If you didn’t already know, this is the newest Sports Illustrated Swimsuit Issue cover starring Hannah Davis. Sports Illustrated is know to be the largest circulated magazine in the entire world. So, I guess you could say that there is a pretty good chance that you and your family will be subjected to this magazine multiple times during your life span. Whats the problem? She is radiating beauty: with perfect hair, skin, eyes, and body. There is nothing wrong with it right?…. Wrong.
There are so many things wrong with not only this picture, but nearly every photograph in SI’s swimsuit edition. For starters, Hannah Davis is extremely skinny, so skinny that you can see the outline of her ribs if you look closely. This further pushes the idea of an extremely thin “ideal body” to women of all ages. The “ideal body” can be found all over the media and is very harmful to our youth especially. Children see these magazines and aspire to look like the models in the picture, but when they realize that they do not, they create a sense of body dissatisfaction. Negative body image, especially in pubescent children, leads to lower self-esteem and physical well being, increased risk of eating disorders and dieting behaviors, and even obesity and depression.
Another issue with Sports Illustrated is the fact that their pictures are so provocative that they are borderline obscene. Some people even think that swimsuit editions should not be on display in grocery stores, instead they should be wrapped up and put away along with the pornographic magazines. But this obscenity poses yet another problem to our society, “[women] could become potential victims of many social problems related to sexual behaviors and crimes due to the extremely sexualized images of women in general.” It is terrifying that scientist’s agree that provocative images could quite possibly be dangerous to our health.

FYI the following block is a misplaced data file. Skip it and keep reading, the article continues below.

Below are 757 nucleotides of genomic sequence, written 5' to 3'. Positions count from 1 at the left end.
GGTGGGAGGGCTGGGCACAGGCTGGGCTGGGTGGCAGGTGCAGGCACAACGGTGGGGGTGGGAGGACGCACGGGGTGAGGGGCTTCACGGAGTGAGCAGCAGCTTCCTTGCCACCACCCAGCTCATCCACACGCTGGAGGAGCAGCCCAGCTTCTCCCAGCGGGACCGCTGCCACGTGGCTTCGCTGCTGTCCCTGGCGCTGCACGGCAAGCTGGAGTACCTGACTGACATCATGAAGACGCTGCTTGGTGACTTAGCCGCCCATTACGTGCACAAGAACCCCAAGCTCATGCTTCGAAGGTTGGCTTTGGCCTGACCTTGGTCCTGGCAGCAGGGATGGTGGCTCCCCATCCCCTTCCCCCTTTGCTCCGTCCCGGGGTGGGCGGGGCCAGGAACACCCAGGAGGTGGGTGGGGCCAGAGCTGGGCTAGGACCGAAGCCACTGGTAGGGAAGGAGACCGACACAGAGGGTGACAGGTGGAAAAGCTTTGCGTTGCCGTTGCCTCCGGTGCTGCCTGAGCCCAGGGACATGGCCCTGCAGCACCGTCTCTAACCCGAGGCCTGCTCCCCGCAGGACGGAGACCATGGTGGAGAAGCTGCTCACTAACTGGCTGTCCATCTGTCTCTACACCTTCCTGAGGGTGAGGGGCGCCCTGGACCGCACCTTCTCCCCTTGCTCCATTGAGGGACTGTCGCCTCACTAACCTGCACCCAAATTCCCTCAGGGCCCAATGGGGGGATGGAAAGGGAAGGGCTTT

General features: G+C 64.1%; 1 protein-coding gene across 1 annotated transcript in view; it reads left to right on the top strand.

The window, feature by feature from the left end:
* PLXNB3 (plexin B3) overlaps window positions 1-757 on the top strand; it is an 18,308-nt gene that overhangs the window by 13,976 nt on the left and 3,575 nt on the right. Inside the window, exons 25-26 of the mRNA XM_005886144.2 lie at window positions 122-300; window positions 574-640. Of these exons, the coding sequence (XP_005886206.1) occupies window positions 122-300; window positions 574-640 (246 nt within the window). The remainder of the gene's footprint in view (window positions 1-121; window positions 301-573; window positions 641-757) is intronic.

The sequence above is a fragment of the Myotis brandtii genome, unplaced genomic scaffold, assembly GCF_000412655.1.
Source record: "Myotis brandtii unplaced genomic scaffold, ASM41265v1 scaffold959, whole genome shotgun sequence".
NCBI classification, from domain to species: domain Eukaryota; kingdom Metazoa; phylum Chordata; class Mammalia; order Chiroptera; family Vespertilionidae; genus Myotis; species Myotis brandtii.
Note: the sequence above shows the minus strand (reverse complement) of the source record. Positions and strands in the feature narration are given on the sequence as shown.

It may seem like Sports Illustrated is only a threat to women but that is not true. Because “Advertisements provide a guideline for what is desirable and what is normal”, men and boys expectations can be altered by them. Consequently, they may subconsciously think differently about women after viewing images in magazines such as Sports Illustrated. They also may be let down in real life because they base their expectations on the unrealistic models they see in SI’s swimsuit issue every year.
Last but not least, Sports Illustrated advertises an unrealistic image to its viewers. SI readily uses photoshop to ‘enhance’ the look of each model. It is especially quite obvious in the 2012 Swimsuit issue starring Kate Upton. Kate is well know for her voluptuous curves, but in the 2012 cover she looks much smaller. What does this say to viewers? That even Kate Upton isn’t perfect enough to be shown on the ever-anticipated SI swimsuit issue cover. They must first tweak every inch of her before she is published. But, what Sports Illustrated needs to understand is the impact they have on society. Many women look up to these models and strive to look like them. Photoshopping creates a false hope because even the models that we see in magazines aren’t realistic.
As you can see, it is very easy for photographers to completely morph a model into a totally different person.